The story of the unlikely friendship between an aged English Queen and her Indian servant starring Judy Dench and Ali Fazal. Based on historical fact, this friendship is especially revealing following recent discovery of the servant’s diary.
Without the diary entries and almost complete lack of written correspondence provide an opportunity for the movie to complete the story. Edward Vll’s destroying this written evidence and banishing Abdul and his family from England ensure the final tragic twist in the drama.
Abdul, employed as a young servant and later as Queen Victoria’s confidant and language teacher, holds an increasingly special role in the life of the monarch. What’s clever is the way this innocent relationship shows up the power hungry machinations of the royal court and those jostling for power. Without this dramatic ‘device’ it would conceivably take the duration of an entire feature to play out their drama.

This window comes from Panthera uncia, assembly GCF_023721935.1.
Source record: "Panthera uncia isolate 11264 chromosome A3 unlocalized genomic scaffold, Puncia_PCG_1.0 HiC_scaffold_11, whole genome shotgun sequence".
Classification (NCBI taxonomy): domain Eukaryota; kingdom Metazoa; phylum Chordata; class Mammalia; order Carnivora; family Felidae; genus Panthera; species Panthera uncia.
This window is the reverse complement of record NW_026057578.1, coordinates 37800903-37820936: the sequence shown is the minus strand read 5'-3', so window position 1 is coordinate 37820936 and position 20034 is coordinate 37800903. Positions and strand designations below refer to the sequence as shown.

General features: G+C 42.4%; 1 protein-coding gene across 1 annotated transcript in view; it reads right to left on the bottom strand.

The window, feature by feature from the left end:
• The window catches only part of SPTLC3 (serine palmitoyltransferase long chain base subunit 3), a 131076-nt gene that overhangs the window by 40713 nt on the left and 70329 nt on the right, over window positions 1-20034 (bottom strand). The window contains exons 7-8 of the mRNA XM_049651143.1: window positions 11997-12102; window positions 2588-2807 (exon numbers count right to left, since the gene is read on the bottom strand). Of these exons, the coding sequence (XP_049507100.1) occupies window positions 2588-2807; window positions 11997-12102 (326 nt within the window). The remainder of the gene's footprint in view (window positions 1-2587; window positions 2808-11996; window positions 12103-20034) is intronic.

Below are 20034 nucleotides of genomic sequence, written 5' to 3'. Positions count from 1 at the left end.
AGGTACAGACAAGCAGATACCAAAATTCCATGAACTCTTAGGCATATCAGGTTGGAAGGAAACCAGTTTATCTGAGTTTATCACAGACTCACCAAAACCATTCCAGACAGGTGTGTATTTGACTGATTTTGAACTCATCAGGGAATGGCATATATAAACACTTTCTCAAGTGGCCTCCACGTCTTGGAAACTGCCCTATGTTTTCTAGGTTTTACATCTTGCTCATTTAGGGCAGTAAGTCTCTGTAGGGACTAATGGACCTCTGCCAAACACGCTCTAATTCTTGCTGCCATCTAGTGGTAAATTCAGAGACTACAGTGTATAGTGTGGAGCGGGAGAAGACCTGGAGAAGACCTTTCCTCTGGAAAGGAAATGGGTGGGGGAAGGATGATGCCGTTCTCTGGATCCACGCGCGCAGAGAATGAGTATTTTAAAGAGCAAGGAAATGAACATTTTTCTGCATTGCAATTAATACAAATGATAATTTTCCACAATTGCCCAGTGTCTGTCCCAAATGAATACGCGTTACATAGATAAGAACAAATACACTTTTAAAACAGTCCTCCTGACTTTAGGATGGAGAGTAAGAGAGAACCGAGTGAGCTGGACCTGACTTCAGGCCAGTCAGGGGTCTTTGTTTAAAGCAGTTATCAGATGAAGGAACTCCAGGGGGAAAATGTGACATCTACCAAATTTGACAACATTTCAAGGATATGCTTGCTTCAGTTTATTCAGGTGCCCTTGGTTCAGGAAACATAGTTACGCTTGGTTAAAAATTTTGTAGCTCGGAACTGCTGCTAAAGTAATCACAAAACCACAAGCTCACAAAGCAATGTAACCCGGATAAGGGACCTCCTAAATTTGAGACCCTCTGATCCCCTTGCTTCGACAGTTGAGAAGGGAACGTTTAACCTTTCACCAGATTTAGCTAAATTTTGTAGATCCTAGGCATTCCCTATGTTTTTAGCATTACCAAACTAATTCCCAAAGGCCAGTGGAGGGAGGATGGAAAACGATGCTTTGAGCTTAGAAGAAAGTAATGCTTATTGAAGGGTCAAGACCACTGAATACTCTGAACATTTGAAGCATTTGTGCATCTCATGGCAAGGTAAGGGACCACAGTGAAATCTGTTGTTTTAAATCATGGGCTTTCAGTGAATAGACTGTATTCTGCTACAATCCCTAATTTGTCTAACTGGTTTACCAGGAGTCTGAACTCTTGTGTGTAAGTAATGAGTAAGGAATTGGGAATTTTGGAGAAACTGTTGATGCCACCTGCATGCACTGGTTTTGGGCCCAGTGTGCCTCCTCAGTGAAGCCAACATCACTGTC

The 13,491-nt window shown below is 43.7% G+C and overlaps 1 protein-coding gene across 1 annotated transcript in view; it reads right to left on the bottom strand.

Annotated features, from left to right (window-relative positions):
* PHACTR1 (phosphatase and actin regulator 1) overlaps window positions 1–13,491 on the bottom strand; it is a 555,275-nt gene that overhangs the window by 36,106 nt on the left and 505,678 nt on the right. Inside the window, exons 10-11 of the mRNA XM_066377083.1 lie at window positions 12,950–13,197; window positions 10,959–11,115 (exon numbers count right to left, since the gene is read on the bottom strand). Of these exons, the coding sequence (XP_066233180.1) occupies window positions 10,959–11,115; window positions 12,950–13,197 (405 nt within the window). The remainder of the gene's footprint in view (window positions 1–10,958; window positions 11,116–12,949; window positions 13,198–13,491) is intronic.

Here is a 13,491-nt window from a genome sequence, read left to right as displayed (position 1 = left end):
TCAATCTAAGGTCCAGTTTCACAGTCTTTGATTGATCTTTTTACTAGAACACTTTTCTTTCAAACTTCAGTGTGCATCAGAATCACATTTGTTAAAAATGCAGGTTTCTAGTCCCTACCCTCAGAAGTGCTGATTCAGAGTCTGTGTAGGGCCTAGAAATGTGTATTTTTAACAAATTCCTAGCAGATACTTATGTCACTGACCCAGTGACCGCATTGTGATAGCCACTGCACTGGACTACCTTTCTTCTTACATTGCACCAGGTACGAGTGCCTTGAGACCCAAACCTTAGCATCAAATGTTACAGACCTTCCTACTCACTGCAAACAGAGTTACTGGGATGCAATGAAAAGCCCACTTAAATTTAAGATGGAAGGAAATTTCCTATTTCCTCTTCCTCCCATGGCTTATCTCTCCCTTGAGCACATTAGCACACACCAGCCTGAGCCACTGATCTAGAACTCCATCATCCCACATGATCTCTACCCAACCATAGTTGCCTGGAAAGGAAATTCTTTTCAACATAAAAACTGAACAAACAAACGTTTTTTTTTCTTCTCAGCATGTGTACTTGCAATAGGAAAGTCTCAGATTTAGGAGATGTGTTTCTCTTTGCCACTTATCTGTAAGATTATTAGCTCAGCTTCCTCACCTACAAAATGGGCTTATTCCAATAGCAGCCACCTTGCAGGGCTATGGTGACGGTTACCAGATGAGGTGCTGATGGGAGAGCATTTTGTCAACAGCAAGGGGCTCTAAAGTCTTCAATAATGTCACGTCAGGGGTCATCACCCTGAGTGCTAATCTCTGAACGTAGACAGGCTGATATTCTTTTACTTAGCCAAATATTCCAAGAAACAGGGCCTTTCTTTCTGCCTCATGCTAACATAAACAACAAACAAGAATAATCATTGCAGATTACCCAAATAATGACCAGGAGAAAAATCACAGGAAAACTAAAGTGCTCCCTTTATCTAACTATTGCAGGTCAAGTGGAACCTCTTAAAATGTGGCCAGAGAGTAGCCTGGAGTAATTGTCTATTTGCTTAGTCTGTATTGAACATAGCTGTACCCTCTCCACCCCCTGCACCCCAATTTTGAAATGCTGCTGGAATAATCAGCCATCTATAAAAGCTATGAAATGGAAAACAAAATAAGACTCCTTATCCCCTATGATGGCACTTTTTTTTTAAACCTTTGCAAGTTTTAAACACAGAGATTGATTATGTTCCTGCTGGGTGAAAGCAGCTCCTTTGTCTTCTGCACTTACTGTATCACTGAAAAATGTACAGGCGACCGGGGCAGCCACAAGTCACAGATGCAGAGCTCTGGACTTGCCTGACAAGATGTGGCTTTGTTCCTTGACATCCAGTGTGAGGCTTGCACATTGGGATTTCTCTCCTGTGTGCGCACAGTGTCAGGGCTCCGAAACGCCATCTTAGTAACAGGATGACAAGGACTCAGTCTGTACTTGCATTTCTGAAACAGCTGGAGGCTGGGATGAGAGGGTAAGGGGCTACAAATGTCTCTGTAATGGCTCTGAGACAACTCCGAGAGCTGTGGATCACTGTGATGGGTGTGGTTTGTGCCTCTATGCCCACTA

But is Abdul Karima a conniving manipulator who worms his way into Queen Victoria’s favour? The film shows otherwise portraying his genuine intentions in contrast to those around him.
The Queen calls him her Munshi as his servant role changes to language teacher and private confidant. She seems to blossom and take on a new persona learning to speak and write a new language rather than reminiscing on her long reign and bothering with the tiresome power play surrounding her.
The strength of the film relies on Judy Dench’s consummate acting ability as she imbues depth of character into a part that could otherwise appear two dimensional. It is made more compelling since her age matches that of the late monarch and she conveys a reflective self portrait – a kind of greatness mixed with vulnerability. Ali Fazal’s Abdul is equally effective as he projects genuine charm without overly reacting against racial and cultural bias.
Highly recommended movie.